OSA's Digital Library

Applied Optics

Applied Optics

APPLICATIONS-CENTERED RESEARCH IN OPTICS

  • Vol. 44, Iss. 18 — Jun. 20, 2005
  • pp: 3668–3674

Glass-batch composition monitoring by laser-induced breakdown spectroscopy

Bansi Lal, Fang-Yu Yueh, and Jagdish P. Singh  »View Author Affiliations


Applied Optics, Vol. 44, Issue 18, pp. 3668-3674 (2005)
http://dx.doi.org/10.1364/AO.44.003668


View Full Text Article

Enhanced HTML    Acrobat PDF (149 KB)





Browse Journals / Lookup Meetings

Browse by Journal and Year


   


Lookup Conference Papers

Close Browse Journals / Lookup Meetings

Article Tools

Share
Citations

Abstract

Laser-induced breakdown spectroscopy is an almost ideal technique for the in situ monitoring of the composition of a glass batch before it enters the glass-melting furnace, saving a significant amount of energy by the optimization of the furnace parameters for a particular composition of the glass batch. We investigate this application of laser-induced breakdown spectroscopy by determining the elemental composition of the glass batch used (i) as a surrogate for radioactive glass waste and (ii) to manufacture the most common type of flat glass. The surrogate glass-batch and flat-glass calibration curves for the major constituents have been prepared using both the line intensity and the line-intensity ratio. The analytical figure of merit of the glass-batch data obtained from the two different detection systems, namely, the Czerny–Turner spectrometer with an intensified diode-array detector and the echelle spectrometer fitted with an intensified CCD camera, are compared.

© 2005 Optical Society of America

OCIS Codes
(120.6200) Instrumentation, measurement, and metrology : Spectrometers and spectroscopic instrumentation
(140.3440) Lasers and laser optics : Laser-induced breakdown
(300.2140) Spectroscopy : Emission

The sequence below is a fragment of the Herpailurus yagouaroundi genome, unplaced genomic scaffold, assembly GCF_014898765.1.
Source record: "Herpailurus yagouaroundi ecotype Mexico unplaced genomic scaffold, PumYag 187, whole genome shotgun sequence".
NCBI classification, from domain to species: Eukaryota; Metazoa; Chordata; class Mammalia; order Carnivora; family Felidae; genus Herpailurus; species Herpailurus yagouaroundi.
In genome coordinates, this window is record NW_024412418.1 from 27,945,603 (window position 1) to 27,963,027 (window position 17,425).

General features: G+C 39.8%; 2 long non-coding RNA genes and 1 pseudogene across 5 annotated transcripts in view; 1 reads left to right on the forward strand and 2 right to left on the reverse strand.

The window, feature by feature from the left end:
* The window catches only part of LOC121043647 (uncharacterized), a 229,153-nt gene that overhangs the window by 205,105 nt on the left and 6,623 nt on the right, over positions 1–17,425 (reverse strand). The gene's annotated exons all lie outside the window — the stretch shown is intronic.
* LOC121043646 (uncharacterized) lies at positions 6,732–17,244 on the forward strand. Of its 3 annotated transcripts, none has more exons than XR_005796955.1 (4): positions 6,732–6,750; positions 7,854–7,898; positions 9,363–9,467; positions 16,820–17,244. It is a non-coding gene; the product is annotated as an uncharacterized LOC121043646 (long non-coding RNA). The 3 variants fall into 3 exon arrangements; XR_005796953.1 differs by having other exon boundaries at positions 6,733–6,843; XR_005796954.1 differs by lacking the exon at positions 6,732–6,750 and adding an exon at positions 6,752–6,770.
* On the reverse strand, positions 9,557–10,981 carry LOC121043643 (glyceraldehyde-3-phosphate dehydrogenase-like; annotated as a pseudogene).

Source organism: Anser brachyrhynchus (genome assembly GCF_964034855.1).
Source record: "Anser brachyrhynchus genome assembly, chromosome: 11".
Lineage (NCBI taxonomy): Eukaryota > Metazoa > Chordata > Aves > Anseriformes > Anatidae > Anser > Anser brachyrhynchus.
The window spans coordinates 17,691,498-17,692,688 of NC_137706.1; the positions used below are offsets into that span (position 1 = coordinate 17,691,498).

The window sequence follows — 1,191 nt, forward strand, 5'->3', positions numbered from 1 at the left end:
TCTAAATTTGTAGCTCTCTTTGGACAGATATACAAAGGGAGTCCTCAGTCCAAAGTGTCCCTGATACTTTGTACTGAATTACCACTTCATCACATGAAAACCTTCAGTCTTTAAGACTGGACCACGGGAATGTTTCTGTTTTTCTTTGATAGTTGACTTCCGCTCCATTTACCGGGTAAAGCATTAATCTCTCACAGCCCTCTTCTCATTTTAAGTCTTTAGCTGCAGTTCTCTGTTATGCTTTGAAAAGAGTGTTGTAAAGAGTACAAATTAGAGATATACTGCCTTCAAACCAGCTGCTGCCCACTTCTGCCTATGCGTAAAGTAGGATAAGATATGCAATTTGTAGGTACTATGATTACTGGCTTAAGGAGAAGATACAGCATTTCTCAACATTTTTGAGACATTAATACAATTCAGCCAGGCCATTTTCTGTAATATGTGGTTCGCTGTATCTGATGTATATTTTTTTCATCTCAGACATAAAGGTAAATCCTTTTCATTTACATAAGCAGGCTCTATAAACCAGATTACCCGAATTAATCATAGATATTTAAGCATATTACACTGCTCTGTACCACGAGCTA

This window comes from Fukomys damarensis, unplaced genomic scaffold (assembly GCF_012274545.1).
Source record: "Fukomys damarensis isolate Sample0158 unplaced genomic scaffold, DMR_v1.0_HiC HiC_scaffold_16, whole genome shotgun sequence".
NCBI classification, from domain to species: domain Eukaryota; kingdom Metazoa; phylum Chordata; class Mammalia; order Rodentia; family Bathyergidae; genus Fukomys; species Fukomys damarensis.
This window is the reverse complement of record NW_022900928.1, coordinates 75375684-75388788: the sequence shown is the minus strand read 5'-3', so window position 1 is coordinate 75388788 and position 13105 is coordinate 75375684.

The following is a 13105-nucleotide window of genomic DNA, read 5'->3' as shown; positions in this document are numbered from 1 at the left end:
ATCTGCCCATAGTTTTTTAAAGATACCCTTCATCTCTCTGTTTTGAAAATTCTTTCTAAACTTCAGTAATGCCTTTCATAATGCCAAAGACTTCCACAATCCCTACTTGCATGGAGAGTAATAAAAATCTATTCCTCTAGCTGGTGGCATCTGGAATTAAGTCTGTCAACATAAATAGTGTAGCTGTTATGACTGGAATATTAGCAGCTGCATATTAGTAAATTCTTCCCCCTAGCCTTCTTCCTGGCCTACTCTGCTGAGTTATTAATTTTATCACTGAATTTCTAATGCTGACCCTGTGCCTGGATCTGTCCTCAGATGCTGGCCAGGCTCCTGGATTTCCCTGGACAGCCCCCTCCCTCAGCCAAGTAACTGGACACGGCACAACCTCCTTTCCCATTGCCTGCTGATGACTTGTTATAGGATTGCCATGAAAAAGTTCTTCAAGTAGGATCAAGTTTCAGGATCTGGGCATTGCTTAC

(300.6210) Spectroscopy : Spectroscopy, atomic

History
Original Manuscript: September 1, 2004
Revised Manuscript: March 8, 2005
Manuscript Accepted: March 11, 2005
Published: June 20, 2005

Citation
Bansi Lal, Fang-Yu Yueh, and Jagdish P. Singh, "Glass-batch composition monitoring by laser-induced breakdown spectroscopy," Appl. Opt. 44, 3668-3674 (2005)
http://www.opticsinfobase.org/ao/abstract.cfm?URI=ao-44-18-3668


Sort:  Author  |  Year  |  Journal  |  Reset  

References

  1. D. A. Cremers, L. J. Radziemski, “Detection of chlorine and fluorine in air by laser-induced breakdown spectroscopy,” Anal. Chem. 55, 1252–1256 (1983). [CrossRef]
  2. D. A. Cremers, L. J. Radziemski, T. R. Loree, “Spectrochemical analysis of liquids using the laser sparks,” Appl. Spectrosc. 38, 721–729 (1984). [CrossRef]
  3. D. A. Cremers, L. J. Radziemski, Laser Plasmas for Chemical Analysis in Laser Spectroscopy and its Applications, L. J. Radziemski, R. W. Solarz, J. A. Paisner, eds. (Marcel Dekker, New York, 1987).
  4. J. Radziemski, “From LASER to LIBS, the path of technology development,” Spectrochim. Acta Part B 57, 1109–1113 (2002). [CrossRef]
  5. F.-Y. Yueh, J. P. Singh, H. Zhang, “Laser-induced breakdown spectroscopy elemental analysis,” in Encyclopedia of Analytical Chemistry, R. A. Meyers, ed. (Wiley, New York, 2000).
  6. I. Schechter, “Laser induced plasma spectroscopy, a review of recent advances,” Rev. Anal. Chem. 16, 173–298 (1997). [CrossRef]
  7. K. Song, Y. Lee, J. Sneddon, “Applications of laser-induced breakdown spectrometry,” Appl. Spectrosc. Rev. 23, 183–235 (1997). [CrossRef]
  8. D. A. Rusak, B. C. Castle, B. W. Smith, J. D. Winefordner, “Fundamentals and applications of laser-induced breakdown spectroscopy,” Crit. Rev. Anal. Chem. 27, 257–290 (1997). [CrossRef]
  9. D. Body, B. L. Chadwick, “Simultaneous elemental analysis system using laser induced breakdown spectroscopy,” Rev. Sci. Instrum. 72, 1625 (2001). [CrossRef]
  10. L. Barrette, S. Turmel, “On-line iron-ore slurry monitoring for real-time process control of pellet making processes using laser-induced breakdown spectroscopy: graphite versus total carbon detection,” Spectrochim. Acta Part B 56, 715–723 (2001). [CrossRef]
  11. S. Palanco, M. Klassen, J. Skupin, K. Hansen, E. Schubert, G. Sepold, J. J. Laserna, “Spectroscopic diagnostics on cw-laser welding plasmas of aluminum alloys,” Spectrochim Acta Part B 56, 651–659 (2001). [CrossRef]